Book Review: The Hastur Cycle

The thing with collections of short stories is that, in theory, they should serve as your narrative buffet. You take the stories you like, and if there’s one you don’t like, you can move past it and go on to the next. However, much as some buffets have nothing to like, occasionally some short story collections have nothing enjoyable to them. Thus is the case with The Hastur Cycle and me.

As someone who has enjoyed some of H.P. Lovecraft’s fiction, and playing the Call of Cthulhu role-playing game, I had thought this collection would be right up my alley. I was wrong. As a collection of stories, it has a profoundly unpleasant tone to it that seems to permeate every work in the story. There’s recurring motifs of cruelty to animals in general and cats in particular that particularly turned me off. One story has the “lead” (I wouldn’t call him a protagonist) attempting to murder a cat with their cane, and then another draws a connection between a bus driving off a road into a flood with a sack of kittens being downed.

The latter example felt particularly unnecessary, and bounced me hard out of the story in two different directions. The first was in the context of the image being particularly gross. The second was because I had to ask myself – how and when was this particular act – drowning kittens – widespread enough that it was something that an author would feel is familiar enough to draw reference to – and finding myself really not wanting to know the answer, as learning it would be bad for my sanity.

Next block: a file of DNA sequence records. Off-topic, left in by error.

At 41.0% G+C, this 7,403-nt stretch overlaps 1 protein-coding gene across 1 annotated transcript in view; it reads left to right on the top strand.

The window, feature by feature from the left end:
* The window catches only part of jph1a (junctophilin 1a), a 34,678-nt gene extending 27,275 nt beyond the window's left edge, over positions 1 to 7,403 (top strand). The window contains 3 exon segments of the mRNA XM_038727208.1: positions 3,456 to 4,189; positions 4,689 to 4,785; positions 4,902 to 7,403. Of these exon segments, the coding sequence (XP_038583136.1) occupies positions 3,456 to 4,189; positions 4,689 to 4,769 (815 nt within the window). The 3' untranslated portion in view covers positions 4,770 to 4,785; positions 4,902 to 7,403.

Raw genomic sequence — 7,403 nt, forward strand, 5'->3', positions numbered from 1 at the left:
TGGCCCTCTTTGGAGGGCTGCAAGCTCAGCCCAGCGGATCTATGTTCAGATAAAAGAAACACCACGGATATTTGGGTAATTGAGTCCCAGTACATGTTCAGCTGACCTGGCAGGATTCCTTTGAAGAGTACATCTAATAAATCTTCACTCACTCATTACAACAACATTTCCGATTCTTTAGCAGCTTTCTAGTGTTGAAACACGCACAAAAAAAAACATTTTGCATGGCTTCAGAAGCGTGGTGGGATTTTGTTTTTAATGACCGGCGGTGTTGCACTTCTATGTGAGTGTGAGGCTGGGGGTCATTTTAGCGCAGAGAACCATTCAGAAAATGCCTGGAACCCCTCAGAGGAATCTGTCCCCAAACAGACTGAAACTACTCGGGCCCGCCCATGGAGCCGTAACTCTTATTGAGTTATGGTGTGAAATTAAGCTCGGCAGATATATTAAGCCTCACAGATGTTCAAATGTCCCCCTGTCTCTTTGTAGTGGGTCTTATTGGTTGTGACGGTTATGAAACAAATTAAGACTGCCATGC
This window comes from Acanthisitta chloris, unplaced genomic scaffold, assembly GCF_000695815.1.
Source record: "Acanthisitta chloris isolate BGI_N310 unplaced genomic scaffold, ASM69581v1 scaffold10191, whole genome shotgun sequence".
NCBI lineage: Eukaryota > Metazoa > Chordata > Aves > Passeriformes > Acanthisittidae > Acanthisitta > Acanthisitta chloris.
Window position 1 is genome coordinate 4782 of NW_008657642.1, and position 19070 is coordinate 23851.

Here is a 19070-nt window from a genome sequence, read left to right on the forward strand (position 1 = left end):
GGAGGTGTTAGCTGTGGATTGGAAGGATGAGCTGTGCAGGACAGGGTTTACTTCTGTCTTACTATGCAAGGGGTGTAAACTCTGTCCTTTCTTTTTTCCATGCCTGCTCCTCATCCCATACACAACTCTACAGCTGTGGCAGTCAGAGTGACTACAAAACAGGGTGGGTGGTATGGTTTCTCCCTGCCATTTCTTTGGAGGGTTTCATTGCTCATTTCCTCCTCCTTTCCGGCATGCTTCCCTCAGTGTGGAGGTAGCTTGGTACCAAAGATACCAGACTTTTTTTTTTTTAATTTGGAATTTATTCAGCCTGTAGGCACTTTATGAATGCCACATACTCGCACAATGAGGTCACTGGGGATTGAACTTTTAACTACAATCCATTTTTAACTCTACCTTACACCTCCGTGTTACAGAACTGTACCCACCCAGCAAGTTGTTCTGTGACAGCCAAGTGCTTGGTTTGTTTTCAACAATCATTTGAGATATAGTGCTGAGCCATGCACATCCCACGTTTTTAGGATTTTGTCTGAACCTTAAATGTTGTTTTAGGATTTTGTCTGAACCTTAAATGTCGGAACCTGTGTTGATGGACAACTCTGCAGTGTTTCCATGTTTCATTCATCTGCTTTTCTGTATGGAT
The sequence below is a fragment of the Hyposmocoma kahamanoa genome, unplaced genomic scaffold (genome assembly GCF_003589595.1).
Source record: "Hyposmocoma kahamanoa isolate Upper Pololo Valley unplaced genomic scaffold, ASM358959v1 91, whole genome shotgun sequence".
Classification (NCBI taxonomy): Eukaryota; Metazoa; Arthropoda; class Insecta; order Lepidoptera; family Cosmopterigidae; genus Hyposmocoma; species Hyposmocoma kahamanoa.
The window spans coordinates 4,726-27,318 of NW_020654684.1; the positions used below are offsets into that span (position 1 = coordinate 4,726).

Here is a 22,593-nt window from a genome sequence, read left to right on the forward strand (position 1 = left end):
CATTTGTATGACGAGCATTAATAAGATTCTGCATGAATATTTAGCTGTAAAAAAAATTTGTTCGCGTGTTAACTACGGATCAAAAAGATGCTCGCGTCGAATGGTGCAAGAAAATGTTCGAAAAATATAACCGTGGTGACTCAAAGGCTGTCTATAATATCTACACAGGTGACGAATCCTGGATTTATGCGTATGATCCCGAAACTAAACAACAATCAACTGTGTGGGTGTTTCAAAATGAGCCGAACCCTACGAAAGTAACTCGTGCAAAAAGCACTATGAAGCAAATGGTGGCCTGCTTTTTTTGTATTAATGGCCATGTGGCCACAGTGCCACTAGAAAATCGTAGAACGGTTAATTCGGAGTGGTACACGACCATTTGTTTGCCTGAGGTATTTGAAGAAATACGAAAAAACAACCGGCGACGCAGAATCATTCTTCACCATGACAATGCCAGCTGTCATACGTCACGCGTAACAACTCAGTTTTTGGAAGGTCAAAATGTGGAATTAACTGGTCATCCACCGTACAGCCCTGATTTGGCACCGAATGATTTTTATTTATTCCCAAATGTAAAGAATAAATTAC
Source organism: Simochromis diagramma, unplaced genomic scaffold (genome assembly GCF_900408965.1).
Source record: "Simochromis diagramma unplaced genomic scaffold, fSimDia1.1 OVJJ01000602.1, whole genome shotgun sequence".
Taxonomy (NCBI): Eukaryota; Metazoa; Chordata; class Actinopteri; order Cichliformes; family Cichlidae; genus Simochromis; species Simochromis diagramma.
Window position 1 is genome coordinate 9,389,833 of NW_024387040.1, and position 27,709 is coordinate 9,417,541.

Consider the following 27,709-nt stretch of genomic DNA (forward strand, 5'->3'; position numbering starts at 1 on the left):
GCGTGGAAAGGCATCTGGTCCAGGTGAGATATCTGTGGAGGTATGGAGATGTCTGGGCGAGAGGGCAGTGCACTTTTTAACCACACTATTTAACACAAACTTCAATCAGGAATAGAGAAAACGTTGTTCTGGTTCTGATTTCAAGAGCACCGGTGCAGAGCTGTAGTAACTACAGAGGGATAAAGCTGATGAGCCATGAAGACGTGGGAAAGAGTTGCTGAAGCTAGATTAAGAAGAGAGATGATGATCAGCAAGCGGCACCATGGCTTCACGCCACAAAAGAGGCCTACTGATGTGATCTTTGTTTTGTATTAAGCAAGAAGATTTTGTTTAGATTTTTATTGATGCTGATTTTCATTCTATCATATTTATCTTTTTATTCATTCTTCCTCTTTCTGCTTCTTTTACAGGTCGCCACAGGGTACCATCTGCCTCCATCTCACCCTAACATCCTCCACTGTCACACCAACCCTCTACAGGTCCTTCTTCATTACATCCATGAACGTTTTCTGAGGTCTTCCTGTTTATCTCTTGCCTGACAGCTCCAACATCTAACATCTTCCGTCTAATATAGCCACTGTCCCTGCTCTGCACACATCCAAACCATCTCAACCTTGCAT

This isn’t helped by the stories not being in any real chronological order by publication. Some of the earlier stories fit, but the rest don’t have any information in terms of when they were published, and consequently it makes it hard to figure out what stories and conceits came from HPL, and which were contributed by those particular authors.  Looking at the list of stories and diversity of authors in this book, I was hoping was an aspect of the Cthulhu Mythos where Lovecraft was influenced as much as he was influential. Unfortunately, this book does not contain the answers to those questions.

That said, the central focus of the stories – Hastur, Carcosa, and the King in Yellow – are concepts of the Cthulhu mythos that I hadn’t run into that much, and I was interested in reading more about, so this made the fact that the book bounced me out all the more disappointing. It does make me wonder if this particular issue is particularly intrinsic to stories related to Hastur, or if there are short stories and novels where this isn’t an issue.

I can’t recommend this book, though I admit the issues that caused me to bounce out of this book might not be issues for other readers.

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